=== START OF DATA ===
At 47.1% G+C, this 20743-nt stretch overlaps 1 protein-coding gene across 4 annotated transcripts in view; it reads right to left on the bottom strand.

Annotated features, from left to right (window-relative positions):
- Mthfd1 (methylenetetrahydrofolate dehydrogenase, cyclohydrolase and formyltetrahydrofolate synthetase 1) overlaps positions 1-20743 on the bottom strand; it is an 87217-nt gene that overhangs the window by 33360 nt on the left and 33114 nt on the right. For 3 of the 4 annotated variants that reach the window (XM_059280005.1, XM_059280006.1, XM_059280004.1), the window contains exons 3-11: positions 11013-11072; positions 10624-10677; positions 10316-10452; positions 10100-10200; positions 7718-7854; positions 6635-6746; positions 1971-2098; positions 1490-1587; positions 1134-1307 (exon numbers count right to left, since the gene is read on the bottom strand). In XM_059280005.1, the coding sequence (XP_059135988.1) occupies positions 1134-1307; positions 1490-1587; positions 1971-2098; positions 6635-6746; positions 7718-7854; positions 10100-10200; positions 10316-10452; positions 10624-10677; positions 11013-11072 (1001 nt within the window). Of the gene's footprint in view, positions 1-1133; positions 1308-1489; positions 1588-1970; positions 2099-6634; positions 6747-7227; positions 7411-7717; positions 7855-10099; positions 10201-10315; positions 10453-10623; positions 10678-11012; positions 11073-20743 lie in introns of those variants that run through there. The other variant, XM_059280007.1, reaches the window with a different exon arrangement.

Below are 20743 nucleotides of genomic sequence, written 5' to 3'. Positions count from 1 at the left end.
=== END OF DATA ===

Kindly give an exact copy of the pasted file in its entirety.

At 47.1% G+C, this 20743-nt stretch overlaps 1 protein-coding gene across 4 annotated transcripts in view; it reads right to left on the bottom strand.

Annotated features, from left to right (window-relative positions):
- Mthfd1 (methylenetetrahydrofolate dehydrogenase, cyclohydrolase and formyltetrahydrofolate synthetase 1) overlaps positions 1-20743 on the bottom strand; it is an 87217-nt gene that overhangs the window by 33360 nt on the left and 33114 nt on the right. For 3 of the 4 annotated variants that reach the window (XM_059280005.1, XM_059280006.1, XM_059280004.1), the window contains exons 3-11: positions 11013-11072; positions 10624-10677; positions 10316-10452; positions 10100-10200; positions 7718-7854; positions 6635-6746; positions 1971-2098; positions 1490-1587; positions 1134-1307 (exon numbers count right to left, since the gene is read on the bottom strand). In XM_059280005.1, the coding sequence (XP_059135988.1) occupies positions 1134-1307; positions 1490-1587; positions 1971-2098; positions 6635-6746; positions 7718-7854; positions 10100-10200; positions 10316-10452; positions 10624-10677; positions 11013-11072 (1001 nt within the window). Of the gene's footprint in view, positions 1-1133; positions 1308-1489; positions 1588-1970; positions 2099-6634; positions 6747-7227; positions 7411-7717; positions 7855-10099; positions 10201-10315; positions 10453-10623; positions 10678-11012; positions 11073-20743 lie in introns of those variants that run through there. The other variant, XM_059280007.1, reaches the window with a different exon arrangement.

Below are 20743 nucleotides of genomic sequence, written 5' to 3'. Positions count from 1 at the left end.